So it's established: Lightning hates sheds. What else did D.C. proper miss out on Tuesday night?

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Geyser of rainwater lifts Montreal car into the air (VIDEO)

July 21, 2011 - 05:00 AM
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Think D.C.'s exploding manholes are bad? Say hello to the Kraken blowholes that are Montreal's manholes.

On Monday, a distended storm system unloaded nearly a foot of rain in less than an hour over downtown Montreal. The massive influx of runoff had to go somewhere and, unfortunately for one driver, most of it seemed to explode directly underneath the silver car shown in the video below.

The gushing from the manhole starts off slow but eventually builds up a head worthy of Old Faithful, rocketing off the screen and at one point holding the vehicle aloft on its front wheels for a good five seconds. The car hops and drops so much it would gather cheers at a Detroit low-rider contest. By the time the Kraken's blowhole stops squirting, the auto's sodden rear end is going to need a miracle of a repair job.

This same low-pressure system was also responsible for dropping a potent downburst onto Ottawa's Bluesfest late on Sunday, crumpling a stage and sending the members of Cheap Trick scrambling for their lives. In this bout of Humanity v. Weather, weather clearly emerged laughing and holding the title belt.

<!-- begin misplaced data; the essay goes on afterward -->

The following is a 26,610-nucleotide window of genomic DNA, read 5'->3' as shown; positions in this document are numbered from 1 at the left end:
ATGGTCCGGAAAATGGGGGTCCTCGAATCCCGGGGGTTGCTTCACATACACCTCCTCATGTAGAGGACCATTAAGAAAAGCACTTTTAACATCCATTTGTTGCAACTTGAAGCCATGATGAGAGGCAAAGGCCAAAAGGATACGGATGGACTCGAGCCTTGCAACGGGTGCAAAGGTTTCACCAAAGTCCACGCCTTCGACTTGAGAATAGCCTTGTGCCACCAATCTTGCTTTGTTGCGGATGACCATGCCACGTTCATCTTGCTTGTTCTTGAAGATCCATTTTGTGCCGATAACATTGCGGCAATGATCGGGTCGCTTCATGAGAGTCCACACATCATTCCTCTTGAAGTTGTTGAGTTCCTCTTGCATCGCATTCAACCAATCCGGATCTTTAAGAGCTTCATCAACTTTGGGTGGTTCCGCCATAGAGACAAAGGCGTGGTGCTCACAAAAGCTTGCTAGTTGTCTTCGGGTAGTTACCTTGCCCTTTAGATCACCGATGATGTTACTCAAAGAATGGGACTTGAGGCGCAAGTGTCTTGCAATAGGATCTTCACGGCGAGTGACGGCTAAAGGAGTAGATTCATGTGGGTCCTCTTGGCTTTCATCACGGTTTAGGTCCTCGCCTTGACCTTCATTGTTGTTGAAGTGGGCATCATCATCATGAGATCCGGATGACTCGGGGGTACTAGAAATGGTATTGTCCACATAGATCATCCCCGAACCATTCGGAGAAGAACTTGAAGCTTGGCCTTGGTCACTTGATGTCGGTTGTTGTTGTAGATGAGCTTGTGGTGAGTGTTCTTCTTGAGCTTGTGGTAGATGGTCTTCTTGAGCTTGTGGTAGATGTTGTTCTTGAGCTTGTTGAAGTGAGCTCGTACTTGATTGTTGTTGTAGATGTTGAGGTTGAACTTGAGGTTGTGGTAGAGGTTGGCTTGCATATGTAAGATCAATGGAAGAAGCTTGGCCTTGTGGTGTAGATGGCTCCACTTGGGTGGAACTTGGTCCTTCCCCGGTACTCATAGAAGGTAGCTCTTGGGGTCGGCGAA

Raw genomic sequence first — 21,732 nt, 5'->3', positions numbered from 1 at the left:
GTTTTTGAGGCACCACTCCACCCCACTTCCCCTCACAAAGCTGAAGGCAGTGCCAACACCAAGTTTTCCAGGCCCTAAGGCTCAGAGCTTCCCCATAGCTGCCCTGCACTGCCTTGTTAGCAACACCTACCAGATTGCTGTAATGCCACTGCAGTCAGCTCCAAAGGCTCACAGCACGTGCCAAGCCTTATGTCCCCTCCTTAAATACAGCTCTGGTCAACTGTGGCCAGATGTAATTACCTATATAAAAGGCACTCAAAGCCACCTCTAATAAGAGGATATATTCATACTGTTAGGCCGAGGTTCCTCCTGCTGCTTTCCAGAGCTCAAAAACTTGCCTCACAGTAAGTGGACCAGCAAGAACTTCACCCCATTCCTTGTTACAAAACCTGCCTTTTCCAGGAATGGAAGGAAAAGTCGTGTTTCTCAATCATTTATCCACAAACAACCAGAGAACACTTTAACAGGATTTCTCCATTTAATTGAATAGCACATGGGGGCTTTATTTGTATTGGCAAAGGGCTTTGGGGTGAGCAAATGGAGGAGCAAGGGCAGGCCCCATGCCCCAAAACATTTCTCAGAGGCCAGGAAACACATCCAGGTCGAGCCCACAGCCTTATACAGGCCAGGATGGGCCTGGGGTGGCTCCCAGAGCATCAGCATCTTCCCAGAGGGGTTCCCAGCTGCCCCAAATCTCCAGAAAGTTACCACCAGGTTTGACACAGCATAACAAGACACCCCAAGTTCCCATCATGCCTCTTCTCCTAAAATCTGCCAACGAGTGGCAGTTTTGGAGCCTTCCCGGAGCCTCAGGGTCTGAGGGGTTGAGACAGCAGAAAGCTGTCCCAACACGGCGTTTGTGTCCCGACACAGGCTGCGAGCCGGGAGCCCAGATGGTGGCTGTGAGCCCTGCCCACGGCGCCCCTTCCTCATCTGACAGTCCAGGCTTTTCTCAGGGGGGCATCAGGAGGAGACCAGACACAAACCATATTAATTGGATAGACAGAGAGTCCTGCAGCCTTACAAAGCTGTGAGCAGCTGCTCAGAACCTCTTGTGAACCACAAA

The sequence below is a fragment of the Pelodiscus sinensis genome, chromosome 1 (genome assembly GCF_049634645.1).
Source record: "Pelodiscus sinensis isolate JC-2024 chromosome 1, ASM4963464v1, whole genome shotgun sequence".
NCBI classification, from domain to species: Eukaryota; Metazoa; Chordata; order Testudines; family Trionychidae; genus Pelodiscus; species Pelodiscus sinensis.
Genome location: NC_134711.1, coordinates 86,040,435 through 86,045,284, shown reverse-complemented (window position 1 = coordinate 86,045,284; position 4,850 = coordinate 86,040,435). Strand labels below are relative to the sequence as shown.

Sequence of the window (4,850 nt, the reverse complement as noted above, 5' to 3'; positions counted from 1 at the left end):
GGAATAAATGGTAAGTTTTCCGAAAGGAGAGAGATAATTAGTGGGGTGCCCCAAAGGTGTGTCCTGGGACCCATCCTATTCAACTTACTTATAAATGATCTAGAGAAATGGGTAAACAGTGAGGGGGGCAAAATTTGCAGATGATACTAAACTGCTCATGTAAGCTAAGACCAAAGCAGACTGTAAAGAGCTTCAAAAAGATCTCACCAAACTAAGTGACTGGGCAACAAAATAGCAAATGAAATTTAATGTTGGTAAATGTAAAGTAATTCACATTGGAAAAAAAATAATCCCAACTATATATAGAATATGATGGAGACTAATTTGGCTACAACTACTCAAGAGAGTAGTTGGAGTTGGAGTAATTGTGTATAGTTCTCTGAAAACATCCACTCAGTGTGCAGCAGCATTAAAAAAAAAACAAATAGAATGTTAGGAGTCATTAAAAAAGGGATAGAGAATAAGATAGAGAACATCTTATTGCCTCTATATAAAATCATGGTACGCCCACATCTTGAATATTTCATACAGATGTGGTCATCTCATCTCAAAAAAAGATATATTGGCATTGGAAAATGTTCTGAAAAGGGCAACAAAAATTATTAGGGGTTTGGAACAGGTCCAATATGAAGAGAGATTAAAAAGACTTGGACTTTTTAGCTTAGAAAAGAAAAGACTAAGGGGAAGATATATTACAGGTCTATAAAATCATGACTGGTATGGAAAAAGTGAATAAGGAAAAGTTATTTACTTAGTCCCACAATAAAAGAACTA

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Thinking of flying in this heat? You might want to pack lighter!

July 20, 2011 - 07:15 PM
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We all know it’s been extremely hot over much of the Central U.S. this past week, and it’s going to be very hot in D.C. over the next few days. But did you know that this extreme combination of heat and humidity is taking a toll not only on us but the airline industry?

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Record highs challenged with the heat wave through Sunday

July 20, 2011 - 03:54 PM
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With temperatures skyrocketing into the 100s over the next couple of days, the D.C. area will be close to breaking some records. Oddly enough, there doesn't appear to be any clear-cut record breaking highs looming besides at Dulles, as their climate record is a lot shorter than BWI Marshall and Reagan National.

July 22 and 23 appear to be the days with the highest likelihood of broken records. With highs expected to reach the 100 degree mark Thursday through Saturday, that should be enough to at least tie a few area records. The oldest records are on July 22, with Reagan's set in 1926 and BWI's set in 1957. The newest records are from just last year at each airport on the 24th which would be Sunday if the heat holds that long.

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Nearly mile-high haboob (dust storm) hits Phoenix, Ariz. (VIDEO)